Then when you look at bios, some people state that they were "in" the Masterclass. Does that mean you were in the room and you can put that in your bio? Or does it mean that you were selected to attend? Or did you actually have to play?

January 25, 2015 at 11:13 PM · Greetings,

I will discuss this issue in a new blog either today or tomorrow. I menat to answe rhere but it took longer than an hour to read;)

Cheers,

buri

January 26, 2015 at 02:46 AM · Buri, what is the difference in your view between a piece and a song? For example, in which category would you place Kreisler's Liebesfreud?

January 26, 2015 at 02:57 AM · Hi,

in case we get confused, the new blog wil be about basics not masterclasses. Sorry.

For me a masterclass has two possible meanings.

One is a one off event , possibly but not necessarily at a venerable institute, in which a renowned teachers hears students and give sthem advice. The kudos attached to it i sgenerally because the competition to be allowed to play is often extremely high. It is assumed that you are the best of the best and therefore woorthy of this masters advice. There are more open, low key master classes but thes ewont cut much ice on a cv althouhg every little helps.

The second kind of masterclass is similar but is longer and is more like a course. Again it supposedly involves a very high level teacher and the teaching may be more or less regualr. The point is that you have to play in front of everyone and each player learns from the other.

What is actually said din a masterclass is a tricky subject we can debate for ever. In theory it is supposed ot be a time when the presumed artistic power of the master in question, combined with a few pithy words can bring a talented student up to a whole new level. I cite an example of this in mt last blog where I mention Vadim Repin and a young man playing influx and round carpriioso by saint Seand.

In general teachers try to avoid changing something simply because it is not the way they do it. For example, one wouldnt advocate and then begin training a new bow hold on stage.

If the suject of the class has been somewhat agreed before hand, I the aspllication of tone exercises, then the sesison may be more technical. I am also in agremeent with Simon Fischers position that a player can be asked to do very essential tonbe building exercises and the like to show quick improvement in a performance. I dislike sesisons where the master states something like vary the speed of your vibrato but offers no solutions if the student does not actually possess the ability to do this.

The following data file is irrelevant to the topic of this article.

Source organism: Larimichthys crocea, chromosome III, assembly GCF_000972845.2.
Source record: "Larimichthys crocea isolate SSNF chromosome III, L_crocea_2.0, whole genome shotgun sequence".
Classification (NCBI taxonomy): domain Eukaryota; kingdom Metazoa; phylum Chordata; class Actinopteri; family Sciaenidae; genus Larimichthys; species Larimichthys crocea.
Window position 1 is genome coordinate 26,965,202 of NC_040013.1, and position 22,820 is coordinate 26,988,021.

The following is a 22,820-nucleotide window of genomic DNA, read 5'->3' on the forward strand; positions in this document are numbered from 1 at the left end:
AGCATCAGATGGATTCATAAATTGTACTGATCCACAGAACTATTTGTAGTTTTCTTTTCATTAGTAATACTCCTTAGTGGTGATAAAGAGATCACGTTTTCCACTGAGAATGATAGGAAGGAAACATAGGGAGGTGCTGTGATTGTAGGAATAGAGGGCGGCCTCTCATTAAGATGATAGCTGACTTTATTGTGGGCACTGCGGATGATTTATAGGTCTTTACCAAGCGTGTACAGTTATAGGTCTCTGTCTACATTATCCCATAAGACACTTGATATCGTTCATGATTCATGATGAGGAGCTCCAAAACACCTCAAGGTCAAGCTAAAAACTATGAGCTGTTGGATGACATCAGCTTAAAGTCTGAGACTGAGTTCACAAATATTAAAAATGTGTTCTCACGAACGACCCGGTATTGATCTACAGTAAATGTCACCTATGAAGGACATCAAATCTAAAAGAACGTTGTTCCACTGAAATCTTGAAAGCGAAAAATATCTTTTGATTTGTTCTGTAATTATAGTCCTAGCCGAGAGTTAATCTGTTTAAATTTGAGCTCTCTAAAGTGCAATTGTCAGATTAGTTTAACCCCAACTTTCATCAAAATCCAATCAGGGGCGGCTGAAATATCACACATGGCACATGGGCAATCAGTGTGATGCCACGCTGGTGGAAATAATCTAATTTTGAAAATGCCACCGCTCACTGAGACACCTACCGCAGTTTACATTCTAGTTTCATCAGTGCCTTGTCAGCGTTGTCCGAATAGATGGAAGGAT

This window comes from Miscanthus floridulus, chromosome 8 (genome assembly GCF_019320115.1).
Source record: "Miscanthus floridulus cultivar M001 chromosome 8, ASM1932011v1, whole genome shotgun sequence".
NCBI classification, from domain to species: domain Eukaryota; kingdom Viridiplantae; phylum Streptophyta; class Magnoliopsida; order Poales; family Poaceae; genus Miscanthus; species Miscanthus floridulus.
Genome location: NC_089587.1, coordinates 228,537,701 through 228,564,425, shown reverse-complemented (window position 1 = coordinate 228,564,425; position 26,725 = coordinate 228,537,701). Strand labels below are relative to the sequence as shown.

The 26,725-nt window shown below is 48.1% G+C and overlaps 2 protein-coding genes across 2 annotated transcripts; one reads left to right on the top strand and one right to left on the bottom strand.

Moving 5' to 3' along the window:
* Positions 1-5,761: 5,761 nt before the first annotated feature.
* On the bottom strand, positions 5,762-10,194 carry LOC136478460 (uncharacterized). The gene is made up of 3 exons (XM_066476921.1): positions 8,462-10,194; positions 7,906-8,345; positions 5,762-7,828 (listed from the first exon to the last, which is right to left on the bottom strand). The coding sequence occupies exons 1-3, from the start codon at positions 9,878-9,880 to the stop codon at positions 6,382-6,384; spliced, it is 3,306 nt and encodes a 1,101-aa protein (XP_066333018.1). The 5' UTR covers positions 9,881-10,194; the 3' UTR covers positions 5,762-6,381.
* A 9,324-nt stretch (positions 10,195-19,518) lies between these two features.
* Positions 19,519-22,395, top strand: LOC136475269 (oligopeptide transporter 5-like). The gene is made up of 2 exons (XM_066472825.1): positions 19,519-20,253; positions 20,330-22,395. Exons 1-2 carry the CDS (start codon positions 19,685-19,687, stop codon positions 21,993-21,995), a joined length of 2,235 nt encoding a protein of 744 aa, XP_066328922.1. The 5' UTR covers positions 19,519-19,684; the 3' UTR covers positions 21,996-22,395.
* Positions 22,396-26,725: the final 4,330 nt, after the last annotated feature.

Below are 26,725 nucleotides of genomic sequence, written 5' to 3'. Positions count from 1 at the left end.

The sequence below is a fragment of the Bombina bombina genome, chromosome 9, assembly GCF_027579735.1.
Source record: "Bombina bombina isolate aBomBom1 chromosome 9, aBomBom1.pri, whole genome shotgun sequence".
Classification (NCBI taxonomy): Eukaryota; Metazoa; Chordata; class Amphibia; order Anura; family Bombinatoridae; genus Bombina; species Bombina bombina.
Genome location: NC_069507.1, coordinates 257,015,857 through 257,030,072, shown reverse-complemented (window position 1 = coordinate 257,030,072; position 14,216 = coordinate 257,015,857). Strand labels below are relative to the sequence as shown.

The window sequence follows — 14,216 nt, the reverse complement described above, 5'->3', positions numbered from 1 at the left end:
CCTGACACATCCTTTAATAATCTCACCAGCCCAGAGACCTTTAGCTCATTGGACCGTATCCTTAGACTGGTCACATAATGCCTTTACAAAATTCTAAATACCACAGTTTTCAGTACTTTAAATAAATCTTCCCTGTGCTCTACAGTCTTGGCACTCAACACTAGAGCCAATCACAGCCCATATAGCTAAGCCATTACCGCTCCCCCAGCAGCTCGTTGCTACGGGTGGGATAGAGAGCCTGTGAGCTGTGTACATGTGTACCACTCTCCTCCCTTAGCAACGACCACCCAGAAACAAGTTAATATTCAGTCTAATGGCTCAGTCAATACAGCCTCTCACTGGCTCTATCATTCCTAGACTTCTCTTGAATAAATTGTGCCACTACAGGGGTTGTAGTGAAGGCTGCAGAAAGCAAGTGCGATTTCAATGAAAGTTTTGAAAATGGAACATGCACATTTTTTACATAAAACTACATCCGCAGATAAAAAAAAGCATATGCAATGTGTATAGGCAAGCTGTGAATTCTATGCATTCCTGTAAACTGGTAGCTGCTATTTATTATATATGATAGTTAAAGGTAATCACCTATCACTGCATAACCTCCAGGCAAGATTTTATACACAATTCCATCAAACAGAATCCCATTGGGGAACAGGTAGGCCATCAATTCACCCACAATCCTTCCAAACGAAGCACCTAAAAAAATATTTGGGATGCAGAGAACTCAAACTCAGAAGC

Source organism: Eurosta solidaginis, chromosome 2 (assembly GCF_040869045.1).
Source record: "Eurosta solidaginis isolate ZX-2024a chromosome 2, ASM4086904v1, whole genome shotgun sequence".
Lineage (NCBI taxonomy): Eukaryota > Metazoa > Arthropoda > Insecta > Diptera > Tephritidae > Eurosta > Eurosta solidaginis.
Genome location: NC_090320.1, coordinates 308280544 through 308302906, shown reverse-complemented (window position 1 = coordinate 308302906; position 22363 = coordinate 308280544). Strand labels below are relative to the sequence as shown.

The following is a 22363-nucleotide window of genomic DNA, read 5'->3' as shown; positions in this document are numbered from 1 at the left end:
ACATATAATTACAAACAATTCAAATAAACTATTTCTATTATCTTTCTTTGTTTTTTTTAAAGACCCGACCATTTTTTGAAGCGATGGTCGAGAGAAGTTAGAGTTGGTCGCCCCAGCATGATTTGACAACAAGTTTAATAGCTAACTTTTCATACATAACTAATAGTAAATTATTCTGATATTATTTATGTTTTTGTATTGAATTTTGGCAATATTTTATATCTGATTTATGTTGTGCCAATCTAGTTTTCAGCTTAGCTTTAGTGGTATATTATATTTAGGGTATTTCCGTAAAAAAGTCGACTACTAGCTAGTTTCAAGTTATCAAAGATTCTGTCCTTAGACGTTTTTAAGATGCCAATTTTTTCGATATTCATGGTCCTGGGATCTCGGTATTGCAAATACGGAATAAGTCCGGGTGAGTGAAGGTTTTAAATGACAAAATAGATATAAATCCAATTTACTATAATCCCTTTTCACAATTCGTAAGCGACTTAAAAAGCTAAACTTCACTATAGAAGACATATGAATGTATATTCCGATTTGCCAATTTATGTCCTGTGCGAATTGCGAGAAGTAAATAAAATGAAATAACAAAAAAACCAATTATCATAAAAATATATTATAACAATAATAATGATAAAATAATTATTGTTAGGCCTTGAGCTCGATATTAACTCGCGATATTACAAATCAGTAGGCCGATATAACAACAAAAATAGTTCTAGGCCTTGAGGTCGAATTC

Hope this clarifies rather than confuses,

Buri

January 26, 2015 at 02:58 AM · My love life is to fraught to explore that question.

except its not a song

Cheers,

Buri

January 26, 2015 at 05:46 PM · I like Chee-Yun's playing, and I thought that she was helpful for the students in the masterclasses of hers I have watched, but to me, she is too eager to play in the classes. It seems like she demonstrates, and then the student is supposed to do the same, but I don't get the sense that the understanding behind it is there. I think that if she held back a little more and asked the students things that would allow them to come to certain conclusions, then they would have a better basis for executing whatever was asked. Instead, there are times where she is almost interrupting the student working through an instruction to show them.

Contrasting with the Repin class that was posted, I think he got more from the student by asking for concepts rather than doing a bunch of demonstrations (and that whole thing about him being out of practice definitely helps with the young player's confidence).

And for Basics, maybe I'm just lazy, but I seem to get a lot more from having my teacher explain concepts for me and making sure that I understand it in the lesson than by reading that book, which seems kind of overstuffed.

Anyways, my two cents!

January 26, 2015 at 10:09 PM · On the masterclass question I love this from Lauries blogging about the Straling Delay symposium. Just search for Starling on this site...

lass

I think I see why living-legend violinist Itzhak Perlman isn't wild about traditional master classes. "I don't like proper master classes," Perlman said. "The actual goal is for someone to sound really bad, then you say something, they sound great and everyone claps." Instead, Perlman has some fun with the format, playing more of a game with the students, a bit like the class he gives in a video you can find on his website. How many different ways can you play a piece? It's at least one way to start the conversation about violin playing without making a victim of your student. Read more...